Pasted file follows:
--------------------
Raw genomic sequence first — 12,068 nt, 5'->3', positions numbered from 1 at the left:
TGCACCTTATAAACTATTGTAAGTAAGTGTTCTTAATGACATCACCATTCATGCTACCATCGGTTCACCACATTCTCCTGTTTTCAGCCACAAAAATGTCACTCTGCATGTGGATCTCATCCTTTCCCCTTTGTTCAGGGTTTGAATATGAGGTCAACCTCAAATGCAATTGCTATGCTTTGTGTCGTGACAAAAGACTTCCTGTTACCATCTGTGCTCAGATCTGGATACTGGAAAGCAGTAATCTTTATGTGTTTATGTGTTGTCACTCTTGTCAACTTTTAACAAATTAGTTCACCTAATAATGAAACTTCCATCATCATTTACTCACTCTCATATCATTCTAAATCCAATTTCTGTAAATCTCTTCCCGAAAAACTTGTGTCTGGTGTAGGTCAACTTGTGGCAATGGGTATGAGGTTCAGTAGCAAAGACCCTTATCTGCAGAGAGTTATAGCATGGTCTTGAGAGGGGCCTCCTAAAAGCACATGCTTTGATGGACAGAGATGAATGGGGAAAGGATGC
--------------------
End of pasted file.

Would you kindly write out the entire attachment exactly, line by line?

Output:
Raw genomic sequence first — 12,068 nt, 5'->3', positions numbered from 1 at the left:
TGCACCTTATAAACTATTGTAAGTAAGTGTTCTTAATGACATCACCATTCATGCTACCATCGGTTCACCACATTCTCCTGTTTTCAGCCACAAAAATGTCACTCTGCATGTGGATCTCATCCTTTCCCCTTTGTTCAGGGTTTGAATATGAGGTCAACCTCAAATGCAATTGCTATGCTTTGTGTCGTGACAAAAGACTTCCTGTTACCATCTGTGCTCAGATCTGGATACTGGAAAGCAGTAATCTTTATGTGTTTATGTGTTGTCACTCTTGTCAACTTTTAACAAATTAGTTCACCTAATAATGAAACTTCCATCATCATTTACTCACTCTCATATCATTCTAAATCCAATTTCTGTAAATCTCTTCCCGAAAAACTTGTGTCTGGTGTAGGTCAACTTGTGGCAATGGGTATGAGGTTCAGTAGCAAAGACCCTTATCTGCAGAGAGTTATAGCATGGTCTTGAGAGGGGCCTCCTAAAAGCACATGCTTTGATGGACAGAGATGAATGGGGAAAGGATGC